This dataset contains images collected from publicly available web images. The number of people in one image ranges from to with an average of . The scenes in this dataset cover a wide range, such as concerts, stadiums, pilgrimages, protests and marathons. In the experiment, we perform 5-fold cross validation as other works did. Images of , , … , are used as testing data in the 5 evaluation experiments, respectively. Table III illustrates the comparison results.

Kumagai et al. [20] multiplied appearance-weights output by a gating CNN to a mixture of expert CNNs to address the appearance change problem. But this method only outputs the number of people while others predict the density map simultaneously. Authors of [21] use both deep and shallow CNN branches to extract features from whole image and patches. They mainly focus on highly dense crowds, but the counting accuracy is not compatible. Rubio et al. [23] design a Hydra CNN which uses a pyramid of patches as input. Their scale-aware model does mot need geometric information of scenes. As Table III shows, the proposed method gets the lowest MAE among these methods. To explore the performances for different densities, we plot a histogram in Fig. 6 to display the results and the comparisons between the proposed method and the CP-CNN, which was the start-of-the art method. Note that we conduct experiments using the AM-CNN with the relative deviation loss since its effectiveness has been proved on ShanghaiTech and WorldExpo’ datasets.

Method MAE MSE
Cross-Scene [4] 467.0 498.5
Crowdnet [21] 452.5
MCNN [5] 377.6 509.1
Hydra-CNN [23] 333.7 425.2
MoCNN [20] 361.7 493.3
Cascaded-MLT [6] 322.8 397.9
Switching-CNN [24] 318.1 439.2
CP-CNN [7] 295.8 320.9
AM-CNN 279.5 377.8
TABLE III: Results on UCF CC 50 dataset
Fig. 6: Testing Results on UCF CC 50 dataset for different densities. We categorize the density into 5 ranges, which are 0-500, 500-1000, 1000-2000, 2000-3000 and 3000-5000. The number following the densities in the X-Coordinate is the number of images in that range.
Fig. 7: Probability and density maps of ShanghaiTech dataset generated by the AM-CNN. The 3 upper rows are samples selected from Part A and the rest are from Part B. To illustrate the effectiveness of the attention model concisely, we overlay the probability maps on the original images and set the transparency as 0.7, as the second column shows. Best viewed in color.

The UCF CC 50 is categorized into 5 ranges to show the counting accuracy for different densities. For scenarios with less than 3000 persons, the AM-CNN performs much better than the CP-CNN. However, for extremely dense crowds (with more than persons), the AM-CNN performs worse, it gets much higher MAE and MSE value compared with the CP-CNN. It may result from that the attention model emphasizes every specific head location in sparse crowds but can only roughly stress the crowd regions of dense crowds. As aforementioned, the CP-CNN uses two complex structures to exploit contextual information, and the good performance for extremely dense crowds is at the expense of considerable parameters. Nevertheless, the AM-CNN can still be applied to many scenarios, such as concerts, stadiums, marathons and markets, where there are less than persons in a single image.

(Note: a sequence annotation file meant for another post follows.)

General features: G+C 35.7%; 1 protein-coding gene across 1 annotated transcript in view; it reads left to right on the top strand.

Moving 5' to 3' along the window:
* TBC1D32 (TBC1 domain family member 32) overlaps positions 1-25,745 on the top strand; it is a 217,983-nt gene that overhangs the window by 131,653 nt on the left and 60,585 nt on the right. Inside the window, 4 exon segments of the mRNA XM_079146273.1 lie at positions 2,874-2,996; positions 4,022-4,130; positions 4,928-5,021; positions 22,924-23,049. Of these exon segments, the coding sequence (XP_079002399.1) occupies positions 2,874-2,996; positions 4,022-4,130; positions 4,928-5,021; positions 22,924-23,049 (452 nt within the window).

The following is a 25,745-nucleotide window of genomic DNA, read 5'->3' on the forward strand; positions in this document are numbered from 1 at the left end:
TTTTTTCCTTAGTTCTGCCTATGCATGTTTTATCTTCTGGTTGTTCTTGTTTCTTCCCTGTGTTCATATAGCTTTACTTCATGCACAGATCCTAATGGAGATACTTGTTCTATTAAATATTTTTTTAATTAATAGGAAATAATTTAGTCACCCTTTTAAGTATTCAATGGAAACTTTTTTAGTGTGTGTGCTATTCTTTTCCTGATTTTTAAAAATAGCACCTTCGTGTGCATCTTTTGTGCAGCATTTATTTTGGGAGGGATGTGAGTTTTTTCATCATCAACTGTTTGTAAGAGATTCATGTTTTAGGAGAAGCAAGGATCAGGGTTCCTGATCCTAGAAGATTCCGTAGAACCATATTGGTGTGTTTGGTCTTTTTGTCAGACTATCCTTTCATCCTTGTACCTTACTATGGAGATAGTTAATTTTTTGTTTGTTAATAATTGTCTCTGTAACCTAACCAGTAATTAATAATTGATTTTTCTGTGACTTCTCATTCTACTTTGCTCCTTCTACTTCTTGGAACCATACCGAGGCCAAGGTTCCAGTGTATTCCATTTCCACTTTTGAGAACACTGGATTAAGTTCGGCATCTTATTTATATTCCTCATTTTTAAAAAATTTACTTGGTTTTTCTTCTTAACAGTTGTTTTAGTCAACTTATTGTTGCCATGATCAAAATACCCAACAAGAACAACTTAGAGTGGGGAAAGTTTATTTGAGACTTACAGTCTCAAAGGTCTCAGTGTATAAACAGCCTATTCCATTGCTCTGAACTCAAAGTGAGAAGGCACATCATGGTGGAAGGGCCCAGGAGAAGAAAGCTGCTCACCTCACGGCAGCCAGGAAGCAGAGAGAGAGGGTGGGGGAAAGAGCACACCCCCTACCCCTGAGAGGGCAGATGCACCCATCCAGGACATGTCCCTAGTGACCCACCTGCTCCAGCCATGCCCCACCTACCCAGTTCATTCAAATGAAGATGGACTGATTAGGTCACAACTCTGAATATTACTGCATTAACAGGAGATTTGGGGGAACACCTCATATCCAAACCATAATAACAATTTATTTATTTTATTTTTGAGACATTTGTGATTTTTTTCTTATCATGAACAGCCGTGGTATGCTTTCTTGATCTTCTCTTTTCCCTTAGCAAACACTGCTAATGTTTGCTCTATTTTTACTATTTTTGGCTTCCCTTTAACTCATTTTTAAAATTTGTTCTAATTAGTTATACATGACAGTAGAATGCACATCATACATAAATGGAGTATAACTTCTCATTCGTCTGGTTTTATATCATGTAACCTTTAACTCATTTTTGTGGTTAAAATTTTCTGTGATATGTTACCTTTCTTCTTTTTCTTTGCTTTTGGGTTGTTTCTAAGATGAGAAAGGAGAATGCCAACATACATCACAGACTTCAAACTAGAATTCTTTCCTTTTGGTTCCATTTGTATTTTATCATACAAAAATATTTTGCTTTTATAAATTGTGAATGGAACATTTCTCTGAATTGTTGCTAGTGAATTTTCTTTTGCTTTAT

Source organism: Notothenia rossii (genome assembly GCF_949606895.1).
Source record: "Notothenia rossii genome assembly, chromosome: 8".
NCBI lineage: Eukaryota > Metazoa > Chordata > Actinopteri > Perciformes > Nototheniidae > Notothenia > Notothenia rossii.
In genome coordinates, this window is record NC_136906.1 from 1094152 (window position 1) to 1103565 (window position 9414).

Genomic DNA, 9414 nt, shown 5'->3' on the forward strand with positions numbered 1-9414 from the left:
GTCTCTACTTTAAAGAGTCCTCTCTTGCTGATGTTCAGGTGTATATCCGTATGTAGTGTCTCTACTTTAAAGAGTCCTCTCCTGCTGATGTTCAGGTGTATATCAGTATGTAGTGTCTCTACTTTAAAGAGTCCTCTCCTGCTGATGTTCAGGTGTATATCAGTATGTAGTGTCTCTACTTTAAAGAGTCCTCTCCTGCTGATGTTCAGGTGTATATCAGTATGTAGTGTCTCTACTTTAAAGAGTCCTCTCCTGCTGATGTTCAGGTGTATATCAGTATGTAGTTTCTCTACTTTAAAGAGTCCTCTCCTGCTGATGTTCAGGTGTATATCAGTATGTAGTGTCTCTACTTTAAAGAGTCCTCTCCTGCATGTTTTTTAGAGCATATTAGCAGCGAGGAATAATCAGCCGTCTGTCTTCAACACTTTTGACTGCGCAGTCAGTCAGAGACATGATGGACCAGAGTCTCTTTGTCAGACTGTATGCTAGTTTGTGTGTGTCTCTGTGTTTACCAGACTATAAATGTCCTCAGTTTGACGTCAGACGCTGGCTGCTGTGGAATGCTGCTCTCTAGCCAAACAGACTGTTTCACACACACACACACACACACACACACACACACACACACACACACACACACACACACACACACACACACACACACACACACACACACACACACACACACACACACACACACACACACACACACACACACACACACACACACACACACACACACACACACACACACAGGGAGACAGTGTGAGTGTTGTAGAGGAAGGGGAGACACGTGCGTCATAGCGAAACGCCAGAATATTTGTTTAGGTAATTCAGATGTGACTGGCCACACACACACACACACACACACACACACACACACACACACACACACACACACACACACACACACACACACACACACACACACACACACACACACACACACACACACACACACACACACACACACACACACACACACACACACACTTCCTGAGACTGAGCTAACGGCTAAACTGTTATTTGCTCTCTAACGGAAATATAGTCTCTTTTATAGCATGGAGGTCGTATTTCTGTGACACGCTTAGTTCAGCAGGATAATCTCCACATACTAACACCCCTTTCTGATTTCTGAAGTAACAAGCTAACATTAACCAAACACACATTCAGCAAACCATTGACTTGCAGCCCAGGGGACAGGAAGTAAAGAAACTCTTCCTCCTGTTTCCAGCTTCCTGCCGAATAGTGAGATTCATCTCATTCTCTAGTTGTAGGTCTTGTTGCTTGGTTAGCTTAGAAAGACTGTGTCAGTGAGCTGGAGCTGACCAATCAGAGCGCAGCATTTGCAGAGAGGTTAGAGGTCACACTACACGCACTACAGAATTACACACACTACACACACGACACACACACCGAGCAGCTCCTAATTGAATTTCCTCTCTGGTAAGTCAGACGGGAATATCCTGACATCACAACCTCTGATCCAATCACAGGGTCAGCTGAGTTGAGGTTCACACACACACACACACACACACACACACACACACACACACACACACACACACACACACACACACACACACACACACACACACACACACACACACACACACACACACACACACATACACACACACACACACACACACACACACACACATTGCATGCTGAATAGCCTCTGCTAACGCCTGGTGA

Fig. 8: Probability and density maps of WorldExpo’s 10 generated by the AM-CNN. Regions in the green shapes are ROIs. We overlay masks generated according to the ROI on the probability maps and density maps. Best viewed in color.

V-C Probability maps

This section displays the probability maps and density maps to explore the influence of the attention model. Fig. 7 and Fig. 8 illustrate representative samples from ShanghaiTech and WorldExpo’10 datasets. To explore whether the probability maps present higher probability scores in head locations, we overlay them on the original images. As Fig. 7 shows, the AM-CNN could concentrate on specific head regions accurately for sparse crowds. However, for the dense crowds, it can only emphasize the general regions that crowds are located. It is well known that given an image which contains too many objects to concentrate on, humans usually focus on the regions where most of the objects are located. Similarly, it is hard for the attention model to focus on every specific head in a dense crowd, and it concentrates on the region where the crowd is located.

The regions within the green shapes in the first column of Fig. 8 are ROIs. We overlay masks generated according to the ROI on both probability maps and density maps to ignore the masked regions. Fig. 8 demonstrates that the attention model gives much more attention to head locations and thus making the proposed AM-CNN generate clear and accurate density maps.

The probability and density maps displayed in this section demonstrate that the attention model could roughly filtered complex background regions and body parts before the generation of density maps. As a result, the density maps become clear and head-focused under the effect of the attention model.

Vi Conclusion

In this paper, we proposed an attention model convolutional neural network (AM-CNN) to well exploit head locations for crowd counting. The architecture explicitly gives more attention to head locations and suppresses non-head regions by exploiting an attention model to generate a probability map which presents higher probability scores in head regions. Additionally, a relative deviation loss which plays an important role for sparse crowd density prediction is introduced to compensate the Euclidean loss. Experiments on three challenging datasets demonstrate the robustness of the AM-CNN to complex backgrounds, scale variations and non-uniform distributions.